Coronal Mass Ejections

The solar surface was streaked with filaments. Four filament eruptions resulted in the detection of coronal mass ejections (CMEs) with an Earth-directed component. The first was associated to a large filament in the southeast quadrant around 02:00 UTC on June 25, which produced a partial halo CME, directed primarily to the west from Earth's perspective. This CME was first detected by LASCO/C2 coronagraph data at 05:24 UTC on June 25. Two smaller filament eruptions were seen in SDO/AIA 304 later on June 25: at 11:37 UTC in the southeast quadrant and at 22:18 UTC near the disc center. The associated CMEs came into the view of SOHO/LASCO-C2 from 13:25 UTC on June 25 and 00:00 UTC on June 26. Finally, a halo CME was observed by the coronagraph LASCO/C2 at 16:00 UTC on June 29. This CME was directed primarily to the southwest from Earth's perspective and was associated with a large filament eruption in the southwestern quadrant around 15:12 UTC on June 29.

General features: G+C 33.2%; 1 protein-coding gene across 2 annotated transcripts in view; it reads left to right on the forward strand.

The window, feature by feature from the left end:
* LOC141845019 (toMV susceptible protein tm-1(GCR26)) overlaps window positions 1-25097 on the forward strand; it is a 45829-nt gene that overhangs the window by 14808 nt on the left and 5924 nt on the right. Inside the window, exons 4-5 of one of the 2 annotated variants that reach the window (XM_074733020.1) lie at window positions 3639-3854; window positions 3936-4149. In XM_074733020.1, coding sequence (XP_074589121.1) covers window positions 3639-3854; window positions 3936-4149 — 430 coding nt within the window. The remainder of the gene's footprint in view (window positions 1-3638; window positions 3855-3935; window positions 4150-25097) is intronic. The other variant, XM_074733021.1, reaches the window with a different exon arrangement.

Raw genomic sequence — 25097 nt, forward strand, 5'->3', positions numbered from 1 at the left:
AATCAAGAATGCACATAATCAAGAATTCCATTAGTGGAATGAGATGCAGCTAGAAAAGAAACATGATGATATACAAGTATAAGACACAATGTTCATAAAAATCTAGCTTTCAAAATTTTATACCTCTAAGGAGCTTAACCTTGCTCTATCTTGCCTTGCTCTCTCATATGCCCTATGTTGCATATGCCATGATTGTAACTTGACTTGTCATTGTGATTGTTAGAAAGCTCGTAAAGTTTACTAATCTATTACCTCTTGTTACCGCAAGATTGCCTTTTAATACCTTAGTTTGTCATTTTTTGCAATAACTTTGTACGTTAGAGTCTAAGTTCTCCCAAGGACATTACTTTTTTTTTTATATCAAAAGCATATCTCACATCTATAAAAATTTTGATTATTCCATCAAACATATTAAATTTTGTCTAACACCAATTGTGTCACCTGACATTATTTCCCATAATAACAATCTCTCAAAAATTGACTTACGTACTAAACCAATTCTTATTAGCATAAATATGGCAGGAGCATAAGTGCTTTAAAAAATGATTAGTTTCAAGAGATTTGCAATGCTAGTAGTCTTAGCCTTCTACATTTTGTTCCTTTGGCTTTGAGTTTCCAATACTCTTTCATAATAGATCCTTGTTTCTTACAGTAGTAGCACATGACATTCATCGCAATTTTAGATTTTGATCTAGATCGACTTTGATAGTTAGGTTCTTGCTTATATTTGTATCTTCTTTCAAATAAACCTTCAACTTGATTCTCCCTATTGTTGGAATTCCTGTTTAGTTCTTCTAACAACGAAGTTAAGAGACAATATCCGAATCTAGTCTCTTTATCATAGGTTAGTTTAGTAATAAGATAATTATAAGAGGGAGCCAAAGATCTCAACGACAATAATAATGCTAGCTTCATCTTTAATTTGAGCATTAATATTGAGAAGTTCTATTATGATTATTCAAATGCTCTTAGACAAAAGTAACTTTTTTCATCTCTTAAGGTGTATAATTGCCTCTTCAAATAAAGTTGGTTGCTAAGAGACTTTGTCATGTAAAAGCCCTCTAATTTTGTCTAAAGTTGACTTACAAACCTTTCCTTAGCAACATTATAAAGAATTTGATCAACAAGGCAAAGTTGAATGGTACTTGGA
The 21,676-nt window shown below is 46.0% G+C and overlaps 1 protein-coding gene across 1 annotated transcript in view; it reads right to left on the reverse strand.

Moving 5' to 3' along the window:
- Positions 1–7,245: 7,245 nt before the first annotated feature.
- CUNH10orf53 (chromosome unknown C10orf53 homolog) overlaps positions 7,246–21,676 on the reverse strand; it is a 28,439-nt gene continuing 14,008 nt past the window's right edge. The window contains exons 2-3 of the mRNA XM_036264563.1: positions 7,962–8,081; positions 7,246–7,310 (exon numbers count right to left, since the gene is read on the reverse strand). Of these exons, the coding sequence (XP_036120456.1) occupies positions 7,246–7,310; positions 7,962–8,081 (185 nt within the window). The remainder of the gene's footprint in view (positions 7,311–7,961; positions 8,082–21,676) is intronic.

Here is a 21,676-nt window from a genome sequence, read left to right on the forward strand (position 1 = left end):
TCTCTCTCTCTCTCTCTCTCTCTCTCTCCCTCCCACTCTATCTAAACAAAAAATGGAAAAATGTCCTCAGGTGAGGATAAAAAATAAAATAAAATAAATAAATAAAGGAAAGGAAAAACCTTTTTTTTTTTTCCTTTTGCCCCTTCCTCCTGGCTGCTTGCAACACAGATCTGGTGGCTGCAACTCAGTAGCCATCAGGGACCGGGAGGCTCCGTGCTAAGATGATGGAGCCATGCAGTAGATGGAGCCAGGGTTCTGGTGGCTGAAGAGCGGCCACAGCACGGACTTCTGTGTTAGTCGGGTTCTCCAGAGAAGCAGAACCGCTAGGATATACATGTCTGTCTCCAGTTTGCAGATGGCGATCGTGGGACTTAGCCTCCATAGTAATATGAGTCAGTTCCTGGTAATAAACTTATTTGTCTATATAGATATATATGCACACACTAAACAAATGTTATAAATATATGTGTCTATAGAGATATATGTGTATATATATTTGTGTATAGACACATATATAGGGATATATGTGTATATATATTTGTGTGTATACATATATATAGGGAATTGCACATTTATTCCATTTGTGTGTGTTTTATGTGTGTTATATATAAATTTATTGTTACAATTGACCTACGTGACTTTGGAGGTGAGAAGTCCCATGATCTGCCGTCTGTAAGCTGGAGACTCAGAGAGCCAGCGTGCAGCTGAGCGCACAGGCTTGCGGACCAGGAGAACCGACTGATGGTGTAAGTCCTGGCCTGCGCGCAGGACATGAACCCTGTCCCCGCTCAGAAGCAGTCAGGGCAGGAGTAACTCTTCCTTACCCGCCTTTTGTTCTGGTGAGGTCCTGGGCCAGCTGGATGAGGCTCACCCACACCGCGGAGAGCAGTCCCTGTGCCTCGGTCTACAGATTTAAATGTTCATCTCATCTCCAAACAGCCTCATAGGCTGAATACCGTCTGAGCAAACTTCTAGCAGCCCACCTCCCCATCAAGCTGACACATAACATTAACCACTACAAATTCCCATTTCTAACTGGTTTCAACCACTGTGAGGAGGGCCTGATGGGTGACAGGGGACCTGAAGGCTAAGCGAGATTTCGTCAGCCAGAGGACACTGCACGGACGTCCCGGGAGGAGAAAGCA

Coronal Holes

No Coronal Hole crossings of the central solar meridian were observed during the past week.

Solar Protons near Earth

The greater than 10 MeV GOES proton flux remained at nominal levels throughout the week.

Electrons in the outer radiation belt

The greater than 2 MeV electron flux, as measured by the GOES-16 satellite, remained below the 1000 pfu threshold through the week. The 24 hour electron fluence was at normal levels.

Solar Wind

The solar wind parameters indicated a near slow solar wind regime at the beginning of the week. Solar wind conditions became slightly enhanced from around 09:10 UTC on June 28, likely registering the arrival of the CMEs of June 25. The total magnetic field reached a maximum of 30 nT with a minimum Bz of -24 nT, and the solar wind speed ranged between 360 km/s and 500 km/s. The magnetic field was oriented towards the Sun (i.e. the negative sector) until June 28, after which it switched and was directed away from the Sun.